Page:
Laminate floors are easy as far as DIY flooring projects go. Laminate floor planks have an interlocking feature on the side which allow them to click together quickly and easily. Even beginning DIY installers can learn how to bring the boards together and can install a laminate floor with almost no tools or special skills.

The winner? Laminate


Captain’s warning!When installing laminate floors, make sure to tap gently when locking the planks together. The protective surface layer is easily damaged when struck heavily with a hammer or mallet.

Cleaning and Maintenance

Both laminate and cork floors will stand up well against heavy foot traffic in your home with regular cleaning and care. They are both stain resistant and can be cleaned with a simple broom or vacuum. When properly sealed and installed, cork floors can be mopped clean.

In the long term, cork flooring will require more maintenance than laminate floors. Depending on the floor and the sealant you use, it will need to be resealed every five to ten years or it can suffer from water damage and moisture. Laminate floors do not need to be resealed but there are special cleaners you can buy that will keep them looking like new for many years.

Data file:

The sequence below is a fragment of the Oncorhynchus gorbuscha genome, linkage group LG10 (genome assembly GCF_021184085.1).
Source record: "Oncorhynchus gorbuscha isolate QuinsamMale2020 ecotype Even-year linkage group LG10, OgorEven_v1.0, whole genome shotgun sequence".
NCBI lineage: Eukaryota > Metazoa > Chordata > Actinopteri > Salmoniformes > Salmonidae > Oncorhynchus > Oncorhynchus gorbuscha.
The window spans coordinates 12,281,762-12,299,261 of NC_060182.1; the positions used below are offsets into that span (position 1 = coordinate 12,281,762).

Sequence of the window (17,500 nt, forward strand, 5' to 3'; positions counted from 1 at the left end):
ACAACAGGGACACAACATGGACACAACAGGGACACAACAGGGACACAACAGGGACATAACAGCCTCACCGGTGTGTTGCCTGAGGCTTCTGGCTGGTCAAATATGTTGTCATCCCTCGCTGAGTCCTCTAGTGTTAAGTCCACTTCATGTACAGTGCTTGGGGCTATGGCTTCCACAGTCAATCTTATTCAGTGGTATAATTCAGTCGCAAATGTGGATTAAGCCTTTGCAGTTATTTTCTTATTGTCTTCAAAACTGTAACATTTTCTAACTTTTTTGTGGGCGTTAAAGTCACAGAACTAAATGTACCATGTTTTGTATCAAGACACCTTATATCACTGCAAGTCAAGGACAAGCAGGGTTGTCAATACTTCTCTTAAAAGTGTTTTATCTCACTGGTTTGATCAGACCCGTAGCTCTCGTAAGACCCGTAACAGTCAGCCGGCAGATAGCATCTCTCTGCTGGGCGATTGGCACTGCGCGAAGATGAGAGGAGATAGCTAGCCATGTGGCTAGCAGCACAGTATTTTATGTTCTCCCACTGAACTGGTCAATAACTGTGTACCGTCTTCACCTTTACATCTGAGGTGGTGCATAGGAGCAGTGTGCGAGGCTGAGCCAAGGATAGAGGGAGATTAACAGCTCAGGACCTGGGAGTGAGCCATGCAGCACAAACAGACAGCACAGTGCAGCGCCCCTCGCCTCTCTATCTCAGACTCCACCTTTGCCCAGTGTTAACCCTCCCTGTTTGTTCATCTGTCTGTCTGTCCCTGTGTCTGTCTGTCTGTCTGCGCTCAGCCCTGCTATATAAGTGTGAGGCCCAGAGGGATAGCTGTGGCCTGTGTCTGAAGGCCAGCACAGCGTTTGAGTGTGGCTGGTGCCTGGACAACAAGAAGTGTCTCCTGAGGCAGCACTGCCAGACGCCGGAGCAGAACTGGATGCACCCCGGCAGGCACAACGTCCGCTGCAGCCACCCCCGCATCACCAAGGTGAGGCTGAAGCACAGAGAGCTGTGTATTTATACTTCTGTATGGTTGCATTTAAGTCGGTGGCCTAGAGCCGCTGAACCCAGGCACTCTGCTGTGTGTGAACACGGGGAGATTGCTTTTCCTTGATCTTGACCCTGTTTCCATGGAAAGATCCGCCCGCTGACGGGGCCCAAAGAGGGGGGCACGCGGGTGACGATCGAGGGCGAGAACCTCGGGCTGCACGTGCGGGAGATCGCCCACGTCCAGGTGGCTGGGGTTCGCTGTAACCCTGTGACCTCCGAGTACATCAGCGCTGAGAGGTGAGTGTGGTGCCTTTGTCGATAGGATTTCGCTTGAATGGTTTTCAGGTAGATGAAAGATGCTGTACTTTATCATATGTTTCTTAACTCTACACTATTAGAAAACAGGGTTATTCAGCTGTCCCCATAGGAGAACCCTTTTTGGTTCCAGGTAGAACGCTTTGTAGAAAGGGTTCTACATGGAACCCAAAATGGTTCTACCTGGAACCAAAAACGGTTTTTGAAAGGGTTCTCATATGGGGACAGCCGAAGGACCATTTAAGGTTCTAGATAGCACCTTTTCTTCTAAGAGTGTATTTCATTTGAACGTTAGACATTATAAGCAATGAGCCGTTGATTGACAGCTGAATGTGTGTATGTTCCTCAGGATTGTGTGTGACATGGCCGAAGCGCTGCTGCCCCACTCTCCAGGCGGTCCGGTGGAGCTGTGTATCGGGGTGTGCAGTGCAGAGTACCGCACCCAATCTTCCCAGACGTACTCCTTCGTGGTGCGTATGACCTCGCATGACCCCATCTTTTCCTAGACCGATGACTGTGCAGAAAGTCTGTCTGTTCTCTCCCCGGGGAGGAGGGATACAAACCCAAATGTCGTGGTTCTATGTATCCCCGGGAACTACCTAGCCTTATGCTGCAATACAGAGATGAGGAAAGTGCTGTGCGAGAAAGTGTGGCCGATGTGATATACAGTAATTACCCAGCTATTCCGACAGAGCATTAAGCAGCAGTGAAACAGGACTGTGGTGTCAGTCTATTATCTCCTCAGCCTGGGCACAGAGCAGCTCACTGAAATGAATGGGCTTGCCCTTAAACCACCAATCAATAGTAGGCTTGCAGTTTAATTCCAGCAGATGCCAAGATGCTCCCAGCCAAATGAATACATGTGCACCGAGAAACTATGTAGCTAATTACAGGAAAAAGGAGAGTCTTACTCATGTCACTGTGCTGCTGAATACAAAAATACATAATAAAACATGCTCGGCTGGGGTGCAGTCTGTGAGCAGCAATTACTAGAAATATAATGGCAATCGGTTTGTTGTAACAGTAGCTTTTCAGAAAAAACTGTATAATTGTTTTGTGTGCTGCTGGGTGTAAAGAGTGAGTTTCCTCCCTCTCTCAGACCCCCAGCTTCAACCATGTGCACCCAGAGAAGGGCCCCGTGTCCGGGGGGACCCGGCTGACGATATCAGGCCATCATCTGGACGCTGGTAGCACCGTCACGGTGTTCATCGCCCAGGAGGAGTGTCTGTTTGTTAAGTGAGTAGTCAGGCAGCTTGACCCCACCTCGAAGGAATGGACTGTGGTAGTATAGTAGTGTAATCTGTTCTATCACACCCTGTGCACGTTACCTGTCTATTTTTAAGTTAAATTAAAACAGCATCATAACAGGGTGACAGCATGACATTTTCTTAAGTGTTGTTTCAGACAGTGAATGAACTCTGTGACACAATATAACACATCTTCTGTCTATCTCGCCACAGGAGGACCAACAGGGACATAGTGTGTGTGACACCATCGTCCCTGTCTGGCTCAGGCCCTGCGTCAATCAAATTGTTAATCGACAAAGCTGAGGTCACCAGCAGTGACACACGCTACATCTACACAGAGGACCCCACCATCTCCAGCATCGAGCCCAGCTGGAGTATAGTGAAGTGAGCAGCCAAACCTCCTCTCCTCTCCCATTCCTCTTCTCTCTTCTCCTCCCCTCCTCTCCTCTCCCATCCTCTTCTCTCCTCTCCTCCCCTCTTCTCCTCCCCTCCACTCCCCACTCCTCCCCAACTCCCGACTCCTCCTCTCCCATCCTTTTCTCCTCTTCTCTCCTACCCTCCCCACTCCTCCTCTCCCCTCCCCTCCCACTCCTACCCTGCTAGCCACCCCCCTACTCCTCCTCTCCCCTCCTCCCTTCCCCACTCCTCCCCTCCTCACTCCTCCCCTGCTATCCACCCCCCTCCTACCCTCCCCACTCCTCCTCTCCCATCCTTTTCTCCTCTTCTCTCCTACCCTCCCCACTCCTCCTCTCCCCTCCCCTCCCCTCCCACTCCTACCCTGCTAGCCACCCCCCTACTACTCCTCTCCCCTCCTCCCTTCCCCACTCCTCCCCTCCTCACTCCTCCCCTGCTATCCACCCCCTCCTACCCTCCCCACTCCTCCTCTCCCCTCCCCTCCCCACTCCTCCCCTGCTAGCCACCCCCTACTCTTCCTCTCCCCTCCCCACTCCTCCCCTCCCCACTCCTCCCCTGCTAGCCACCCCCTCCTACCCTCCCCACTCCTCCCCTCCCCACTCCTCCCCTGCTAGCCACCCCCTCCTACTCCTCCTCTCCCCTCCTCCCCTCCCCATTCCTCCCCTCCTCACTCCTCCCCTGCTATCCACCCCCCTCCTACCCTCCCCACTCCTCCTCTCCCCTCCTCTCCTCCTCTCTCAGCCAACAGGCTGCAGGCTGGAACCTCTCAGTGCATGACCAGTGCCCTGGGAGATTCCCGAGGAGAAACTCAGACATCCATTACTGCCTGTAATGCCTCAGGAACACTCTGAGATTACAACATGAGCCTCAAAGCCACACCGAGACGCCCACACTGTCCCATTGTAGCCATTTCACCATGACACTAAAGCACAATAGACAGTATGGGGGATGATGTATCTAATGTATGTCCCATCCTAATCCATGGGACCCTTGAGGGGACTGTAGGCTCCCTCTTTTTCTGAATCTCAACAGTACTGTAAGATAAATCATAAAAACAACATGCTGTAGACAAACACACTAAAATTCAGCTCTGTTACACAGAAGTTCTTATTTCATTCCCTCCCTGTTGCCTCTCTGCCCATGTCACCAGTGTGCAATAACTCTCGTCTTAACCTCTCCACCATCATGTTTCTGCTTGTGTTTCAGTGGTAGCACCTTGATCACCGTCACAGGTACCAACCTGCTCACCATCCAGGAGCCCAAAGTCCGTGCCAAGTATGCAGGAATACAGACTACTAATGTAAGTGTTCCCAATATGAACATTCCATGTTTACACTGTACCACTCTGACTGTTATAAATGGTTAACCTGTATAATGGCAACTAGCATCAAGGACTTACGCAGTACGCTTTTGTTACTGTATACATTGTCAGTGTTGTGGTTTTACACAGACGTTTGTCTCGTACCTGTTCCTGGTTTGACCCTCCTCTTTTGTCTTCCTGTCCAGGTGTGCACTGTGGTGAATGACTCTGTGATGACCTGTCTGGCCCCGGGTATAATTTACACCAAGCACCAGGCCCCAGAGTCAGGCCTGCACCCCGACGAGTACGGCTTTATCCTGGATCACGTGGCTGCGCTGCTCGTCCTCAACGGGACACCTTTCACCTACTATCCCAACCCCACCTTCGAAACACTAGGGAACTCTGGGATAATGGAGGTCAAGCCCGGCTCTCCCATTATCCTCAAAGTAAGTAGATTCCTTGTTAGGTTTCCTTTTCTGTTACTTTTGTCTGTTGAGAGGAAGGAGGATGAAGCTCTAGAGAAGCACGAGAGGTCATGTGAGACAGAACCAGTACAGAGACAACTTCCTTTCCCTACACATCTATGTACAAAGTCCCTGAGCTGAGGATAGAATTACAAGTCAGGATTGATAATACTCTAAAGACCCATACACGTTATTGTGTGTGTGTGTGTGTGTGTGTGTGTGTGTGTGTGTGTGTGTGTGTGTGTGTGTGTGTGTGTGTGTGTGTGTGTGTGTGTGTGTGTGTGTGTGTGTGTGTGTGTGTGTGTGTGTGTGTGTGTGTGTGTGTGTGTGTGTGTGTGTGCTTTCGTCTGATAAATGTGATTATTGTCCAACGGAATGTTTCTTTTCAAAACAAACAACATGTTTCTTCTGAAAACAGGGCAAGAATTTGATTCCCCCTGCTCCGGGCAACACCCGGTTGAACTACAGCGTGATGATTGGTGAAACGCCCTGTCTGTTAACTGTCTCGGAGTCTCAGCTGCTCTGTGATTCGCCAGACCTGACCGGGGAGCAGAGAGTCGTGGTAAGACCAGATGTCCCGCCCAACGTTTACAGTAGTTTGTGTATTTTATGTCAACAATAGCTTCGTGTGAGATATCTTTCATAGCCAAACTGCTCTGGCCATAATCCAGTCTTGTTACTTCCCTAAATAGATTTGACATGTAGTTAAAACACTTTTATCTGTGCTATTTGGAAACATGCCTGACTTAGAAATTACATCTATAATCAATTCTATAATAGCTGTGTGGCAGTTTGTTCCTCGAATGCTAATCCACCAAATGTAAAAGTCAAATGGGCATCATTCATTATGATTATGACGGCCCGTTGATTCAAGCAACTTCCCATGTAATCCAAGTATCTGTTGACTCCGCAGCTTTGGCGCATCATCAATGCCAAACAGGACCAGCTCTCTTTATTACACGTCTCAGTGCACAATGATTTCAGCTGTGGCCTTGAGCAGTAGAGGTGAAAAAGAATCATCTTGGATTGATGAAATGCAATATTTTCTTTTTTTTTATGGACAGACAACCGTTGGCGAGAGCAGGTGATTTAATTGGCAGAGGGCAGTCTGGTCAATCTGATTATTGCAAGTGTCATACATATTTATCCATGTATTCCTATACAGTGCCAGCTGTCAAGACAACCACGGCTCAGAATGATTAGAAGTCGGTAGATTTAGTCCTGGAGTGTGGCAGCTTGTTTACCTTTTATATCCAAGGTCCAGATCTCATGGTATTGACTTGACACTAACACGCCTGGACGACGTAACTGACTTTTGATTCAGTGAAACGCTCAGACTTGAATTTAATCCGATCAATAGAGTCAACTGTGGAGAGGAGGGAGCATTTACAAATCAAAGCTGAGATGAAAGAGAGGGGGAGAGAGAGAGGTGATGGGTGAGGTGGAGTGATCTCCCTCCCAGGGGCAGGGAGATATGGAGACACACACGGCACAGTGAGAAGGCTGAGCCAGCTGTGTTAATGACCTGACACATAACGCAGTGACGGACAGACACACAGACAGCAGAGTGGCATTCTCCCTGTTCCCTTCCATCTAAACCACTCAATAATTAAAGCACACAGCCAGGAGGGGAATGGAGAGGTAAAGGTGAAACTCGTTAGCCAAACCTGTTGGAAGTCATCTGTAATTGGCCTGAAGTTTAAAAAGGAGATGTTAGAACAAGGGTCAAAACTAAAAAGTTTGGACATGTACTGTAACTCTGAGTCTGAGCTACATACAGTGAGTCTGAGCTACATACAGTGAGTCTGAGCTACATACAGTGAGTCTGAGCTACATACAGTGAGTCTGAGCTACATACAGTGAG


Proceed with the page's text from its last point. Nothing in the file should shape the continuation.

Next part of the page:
The winner? Laminate

Comfort

One of the major draws for cork is that the material is soft underfoot and easy to walk on. That, combined with its natural resistance to water, makes it a popular floor for places like the kitchen where you may be standing for a long time.

When you walk on cork, it will insulate against heat and cold and soften under your step. If you have pets that can reduce the noise level in your home. Laminate, however, is a solid surface underfoot. Footsteps and paws can make an artificial sounding noise on laminate floors.

The underlayment will help keep noise levels down with a laminate floor, and some of the best underlayment will almost eliminate the noise levels altogether. Yet even with underlayment, laminate floors will not be able to match the softness and give of cork flooring.